The year 2011 would be “annus miserabilis” (a miserable year) for Japan. This year will go down as one of the most appalling in Japan’s history, due to the dreadful first-in-1,000-years earthquake and tsunami and the consecutive nuclear plant damage in Fukushima on 11 March.
On the day when the earthquake struck our land, I was working at the office as usual in Tokyo. At the very time when the quake occurred, I was walking on the stairway, and I saw everything beginning to swing. At first, I thought it was because I had a dizzy spell due to my high blood pressures, but soon I found out it was the land that was swaying because I saw a string suspended from the ceiling do so together with any other things. Then the amplitude of the tremor grew larger and larger. It reminded me of the Hanshin Awaji earthquake I had experienced in 1995 when living in Nishinomiya. I felt the quake lasted for one or two minutes, but I couldn’t do anything but let the matter take its own course.
After it ceased, I entered the office room, where everybody was shocked. Some escaped under the desk, and some stood still holding the books on the shelf so that they wouldn’t fall. Tellys in the office was turned on. Every TV station was broadcasting the breaking news on the earthquake. The government announced tsunami alerts nationwide, but I didn’t think that a tsunami would suffer so much even if it would come, because a similar situation was just one year before when an earthquake happened in Chile followed by a tsunami, which came to the Sanriku area but didn’t hurt it at all.
However, about an hour later, I saw on the TV screen the seawater overflow over the banks and coastal roads into the rice fields, washing up cars, buildings, and everything that was right there. I felt like watching an action film, as the scene was too far from reality.
On that day, I had to stay in the office until midnight, because the Tokyo area was suffered a great deal as well and there were no trains and public transportations available, and some networks in the Tohoku area were damaged, and we had to fix it. At midnight trains started moving again, but they were very crowded with millions of people rushing home, so I returned home on foot. It took about an hour to get back home.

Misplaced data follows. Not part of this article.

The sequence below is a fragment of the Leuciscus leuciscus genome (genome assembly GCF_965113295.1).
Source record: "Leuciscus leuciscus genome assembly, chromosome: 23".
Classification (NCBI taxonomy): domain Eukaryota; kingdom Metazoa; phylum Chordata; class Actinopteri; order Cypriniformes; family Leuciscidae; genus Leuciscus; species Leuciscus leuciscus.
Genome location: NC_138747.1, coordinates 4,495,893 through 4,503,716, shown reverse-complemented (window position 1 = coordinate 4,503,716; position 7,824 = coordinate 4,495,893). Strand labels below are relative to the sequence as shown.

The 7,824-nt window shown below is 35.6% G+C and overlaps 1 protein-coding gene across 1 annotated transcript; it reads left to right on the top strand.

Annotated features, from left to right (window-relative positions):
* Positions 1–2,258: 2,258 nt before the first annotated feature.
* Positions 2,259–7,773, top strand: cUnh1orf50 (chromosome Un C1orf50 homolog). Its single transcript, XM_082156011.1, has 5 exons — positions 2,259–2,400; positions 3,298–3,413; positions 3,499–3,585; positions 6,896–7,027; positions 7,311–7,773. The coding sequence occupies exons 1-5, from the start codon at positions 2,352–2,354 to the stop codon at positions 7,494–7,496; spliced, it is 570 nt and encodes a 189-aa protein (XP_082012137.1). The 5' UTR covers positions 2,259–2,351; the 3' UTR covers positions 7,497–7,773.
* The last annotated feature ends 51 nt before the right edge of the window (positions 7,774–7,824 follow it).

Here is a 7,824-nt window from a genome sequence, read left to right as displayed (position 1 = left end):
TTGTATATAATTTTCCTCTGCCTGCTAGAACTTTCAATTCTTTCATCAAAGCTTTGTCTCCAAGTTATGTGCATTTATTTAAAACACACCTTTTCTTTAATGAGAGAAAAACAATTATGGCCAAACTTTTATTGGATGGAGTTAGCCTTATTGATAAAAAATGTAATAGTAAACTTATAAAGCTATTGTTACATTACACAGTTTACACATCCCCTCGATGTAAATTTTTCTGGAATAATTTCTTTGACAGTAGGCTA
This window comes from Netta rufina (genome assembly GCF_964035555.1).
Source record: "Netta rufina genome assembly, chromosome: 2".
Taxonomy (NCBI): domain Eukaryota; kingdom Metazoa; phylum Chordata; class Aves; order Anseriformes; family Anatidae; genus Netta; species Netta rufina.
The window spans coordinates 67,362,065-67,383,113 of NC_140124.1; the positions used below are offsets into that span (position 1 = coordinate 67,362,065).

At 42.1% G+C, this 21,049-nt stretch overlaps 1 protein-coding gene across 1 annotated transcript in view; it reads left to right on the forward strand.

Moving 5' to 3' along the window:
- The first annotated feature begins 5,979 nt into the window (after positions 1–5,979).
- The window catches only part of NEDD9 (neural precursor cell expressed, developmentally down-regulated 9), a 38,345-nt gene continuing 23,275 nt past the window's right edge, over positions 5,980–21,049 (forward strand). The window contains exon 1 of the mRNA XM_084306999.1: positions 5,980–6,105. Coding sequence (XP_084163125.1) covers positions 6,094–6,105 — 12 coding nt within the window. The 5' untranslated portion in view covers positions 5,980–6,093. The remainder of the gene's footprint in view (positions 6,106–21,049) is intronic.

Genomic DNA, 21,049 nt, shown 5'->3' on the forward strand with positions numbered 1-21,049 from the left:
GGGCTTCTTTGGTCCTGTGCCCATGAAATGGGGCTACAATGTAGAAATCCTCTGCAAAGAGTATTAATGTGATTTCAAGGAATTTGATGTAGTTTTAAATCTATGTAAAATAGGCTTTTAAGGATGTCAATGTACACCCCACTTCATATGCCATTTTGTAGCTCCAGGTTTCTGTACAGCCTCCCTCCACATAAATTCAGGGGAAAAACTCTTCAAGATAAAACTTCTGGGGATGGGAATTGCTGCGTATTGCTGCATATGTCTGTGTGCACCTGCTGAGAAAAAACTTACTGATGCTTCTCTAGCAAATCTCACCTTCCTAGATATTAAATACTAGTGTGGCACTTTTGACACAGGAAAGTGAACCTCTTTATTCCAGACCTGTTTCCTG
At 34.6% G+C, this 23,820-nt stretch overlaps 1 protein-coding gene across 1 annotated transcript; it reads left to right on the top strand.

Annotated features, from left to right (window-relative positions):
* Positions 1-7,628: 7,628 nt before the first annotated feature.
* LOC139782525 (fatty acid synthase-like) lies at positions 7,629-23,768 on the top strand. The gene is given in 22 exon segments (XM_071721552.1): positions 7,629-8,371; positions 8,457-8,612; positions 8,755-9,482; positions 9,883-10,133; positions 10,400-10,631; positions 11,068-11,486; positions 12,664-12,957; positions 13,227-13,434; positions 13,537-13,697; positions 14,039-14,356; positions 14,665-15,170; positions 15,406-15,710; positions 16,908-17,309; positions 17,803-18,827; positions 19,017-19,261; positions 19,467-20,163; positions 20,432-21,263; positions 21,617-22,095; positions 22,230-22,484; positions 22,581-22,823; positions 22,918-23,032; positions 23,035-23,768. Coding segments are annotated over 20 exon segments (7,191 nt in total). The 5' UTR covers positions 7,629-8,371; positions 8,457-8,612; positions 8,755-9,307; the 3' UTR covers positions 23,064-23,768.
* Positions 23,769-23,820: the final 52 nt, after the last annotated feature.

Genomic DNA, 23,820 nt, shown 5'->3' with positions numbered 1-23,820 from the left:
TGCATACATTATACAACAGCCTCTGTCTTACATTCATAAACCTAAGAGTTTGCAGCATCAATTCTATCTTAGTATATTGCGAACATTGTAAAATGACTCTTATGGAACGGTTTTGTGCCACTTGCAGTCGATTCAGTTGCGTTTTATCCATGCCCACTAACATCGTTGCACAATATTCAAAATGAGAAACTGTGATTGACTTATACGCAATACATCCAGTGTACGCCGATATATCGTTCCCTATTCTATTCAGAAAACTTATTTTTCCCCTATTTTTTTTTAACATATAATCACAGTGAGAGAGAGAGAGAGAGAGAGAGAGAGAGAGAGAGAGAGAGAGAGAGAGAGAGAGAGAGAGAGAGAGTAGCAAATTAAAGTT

After the disasters, most roads were full of thousands of unmovable cars in the first two days. After the roads were clear, petrol was running short. Many cars had to queue up in front of petrol stations to had them filled up. Thank god my car’s fuel tank was almost full because I had filled it up one week before.
I was not so troubled with my everyday life after the disasters. Bath tissues were running short, but I had bought 30 rolls of them at Costco one week before, so they were quite enough for a single household. The pet bottles of drinking water disappeared at convenience stores and supermarkets due to the likelihood of tap water contaminated by radioactive materials. However, the pet bottles of tea and soda were still on sale. My inconvenience was negligible, compared with the survivors who were forced to stay in evacuation facilities.
In the first few weeks after the disasters, people all over Japan were united. They considered the disasters as a national issue, not a Tohoku-specific local one, unlike the Hanshin-Awaji case. They all cared for the survivors in the suffered area and did their best to try to save them by donations and volunteer activities. Their mind was beautiful, one of the Japanese virtues to take pride in.
On the last day of this year, the time has come to recall what I did and experienced this year. Though this event is unforgettable, my end-of-year review will focus on more positive aspects.
The keywords of the year 2011 are: a car, British culture and China.
A car is what I purchased in January. Having my own car was the first in three years. Driving a car with a manual gearbox was the first in 17 years. I reviewed how to drive on educational videos posted on YouTube to get used to manoeuvres early.
British culture is what I experienced deeply this year as well as in the last four years. This year I was able to enjoy the British Hills in Fukushima I desired to visit for ages.
The last one, China, is that I visited Shanghai in January for business and Hong Kong in November for personal purposes. It was the first time to visit mainland China and the first in six years to Hong Kong. Actually, I wanted to visit Beijing in March, but I gave it up because of the disasters.
The year 2011 is really “annus miserabilis” for many people and me in Japan, but I hope the next year be “annus mirabilis” (miracle year).